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Outriders Review – Not Just Another Destiny Clone

Official Score

Overall - 80%


You will struggle to find another third-person shooter that has innovated as much on the formula as Outriders, not since Gears of War took the genre to new heights. The combat is absolutely incredible, the classes ooze with potential and development, the world is gritty and engaging, and the ability to enjoy all of this alongside good friends just heightens the entire experience.

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Square Enix and People Can Fly look to bring their gritty sci-fi shooter to the forefront of the third-person shooter space with Outriders. Featuring an innovative approach to combat, a wonderfully crafted world, an intriguing story, and a deeply detailed class system, is there room for yet another looter shooter, or is Outriders yet another failed attempt to cash in on Destiny’s success?

Outriders Review – Not Just Another Destiny Clone

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Earth has been destroyed, and humanity has been pushed to near extinction. In a last-ditch attempt to save the species, the ECA (Enoch Colonization Authority) sends two massive ships to colonize Enoch, an Earth-like planet nearly 100 years away. A team of elite soldiers known as the Outriders are the first to touch down, but they quickly find the planet engulfed in a scientific Anomaly. Destroying all electronics, wiping out colonies, and mutating plant and animal life into horrid monstrosities, humanity’s last hope looks grim.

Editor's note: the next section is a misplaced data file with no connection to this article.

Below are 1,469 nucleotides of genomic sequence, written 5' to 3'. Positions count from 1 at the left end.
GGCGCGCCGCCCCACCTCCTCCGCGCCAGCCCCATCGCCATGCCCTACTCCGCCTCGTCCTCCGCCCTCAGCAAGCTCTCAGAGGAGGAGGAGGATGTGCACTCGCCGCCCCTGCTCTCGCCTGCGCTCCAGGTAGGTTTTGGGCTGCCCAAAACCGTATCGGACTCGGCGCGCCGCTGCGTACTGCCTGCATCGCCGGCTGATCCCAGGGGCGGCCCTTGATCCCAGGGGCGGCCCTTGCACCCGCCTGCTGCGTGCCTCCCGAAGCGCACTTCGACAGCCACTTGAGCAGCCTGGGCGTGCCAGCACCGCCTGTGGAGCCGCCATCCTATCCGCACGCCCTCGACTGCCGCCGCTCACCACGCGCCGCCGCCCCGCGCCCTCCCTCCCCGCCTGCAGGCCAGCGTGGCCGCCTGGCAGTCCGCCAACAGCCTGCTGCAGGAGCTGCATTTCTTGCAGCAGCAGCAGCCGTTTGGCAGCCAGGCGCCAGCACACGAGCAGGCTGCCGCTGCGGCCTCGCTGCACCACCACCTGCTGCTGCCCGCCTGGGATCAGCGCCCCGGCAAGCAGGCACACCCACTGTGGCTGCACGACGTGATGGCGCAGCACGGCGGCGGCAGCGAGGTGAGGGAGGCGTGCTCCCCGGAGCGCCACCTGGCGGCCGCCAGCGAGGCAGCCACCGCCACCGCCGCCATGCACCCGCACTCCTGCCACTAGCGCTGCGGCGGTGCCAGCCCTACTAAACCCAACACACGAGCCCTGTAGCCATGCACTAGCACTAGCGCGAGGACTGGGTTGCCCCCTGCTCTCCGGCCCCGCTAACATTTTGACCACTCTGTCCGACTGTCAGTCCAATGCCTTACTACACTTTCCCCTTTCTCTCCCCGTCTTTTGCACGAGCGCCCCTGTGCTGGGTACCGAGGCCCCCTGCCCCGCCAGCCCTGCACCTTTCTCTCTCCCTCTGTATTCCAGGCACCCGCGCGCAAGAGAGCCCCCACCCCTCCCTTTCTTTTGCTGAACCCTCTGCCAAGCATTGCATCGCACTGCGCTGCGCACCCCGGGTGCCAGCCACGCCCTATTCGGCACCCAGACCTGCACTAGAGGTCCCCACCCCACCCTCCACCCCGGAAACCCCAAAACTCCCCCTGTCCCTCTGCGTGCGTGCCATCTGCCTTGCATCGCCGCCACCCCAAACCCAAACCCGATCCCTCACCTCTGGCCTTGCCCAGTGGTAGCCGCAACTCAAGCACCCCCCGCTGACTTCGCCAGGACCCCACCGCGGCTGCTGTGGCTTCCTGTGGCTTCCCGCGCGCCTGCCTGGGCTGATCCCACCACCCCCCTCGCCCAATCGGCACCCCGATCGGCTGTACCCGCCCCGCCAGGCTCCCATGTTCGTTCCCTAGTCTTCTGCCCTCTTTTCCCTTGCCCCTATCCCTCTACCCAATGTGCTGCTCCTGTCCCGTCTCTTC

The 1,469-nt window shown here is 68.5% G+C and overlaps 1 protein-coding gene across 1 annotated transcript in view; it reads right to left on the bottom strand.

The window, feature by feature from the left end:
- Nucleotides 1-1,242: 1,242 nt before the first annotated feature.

That’s where you come in.

On its surface, it’s very easy to dismiss Outriders as just another Destiny clone. While certain aspects of that assumption are correct, especially when looking at the nearly identical user interface, in reality People Can Fly has clearly had a very different philosophy when developing this title.

One of the primary elements that helps Outriders stand out from the crowd, and arguably the most important, is its combat. Sure, it’s yet another third-person shooter with loot, but the concept, design, and execution of the combat is refreshingly brilliant from start to finish. At the beginning of the adventure, players can choose between four unique classes: Technomancer, Pyromancer, Trickster, or Devastator. Despite this, there’s no specific archetypes or holy trinity restricting group makeup.

Each class excels in different areas, but none are required for any of the content. You don’t need to worry about finding specific characters with specific builds to tackle the games various boss battles and side quests. Any group of friends can jump into a party, regardless of class choice, and tackle any of the content the game has to offer. This is largely due to the intriguing combination of cover-based shooting and aggressive-based healing.

Every battle takes place in carefully crafted battlefields that combine wide open spaces and tightly packed corridors, with barricades and debris the only lifeline between life and death. It’s all too easy to fall into the comfort of the cover-based elements, moving quickly from cover to cover to avoid enemy fire. While this strategy works in places, the plan of relying solely on cover will quickly fall to pieces as the enemy advances at an alarmingly aggressive pace while destroying cover, forcing you to move with carefully placed grenades and abilities and doing everything they can to remove the relative safety of shooting from afar.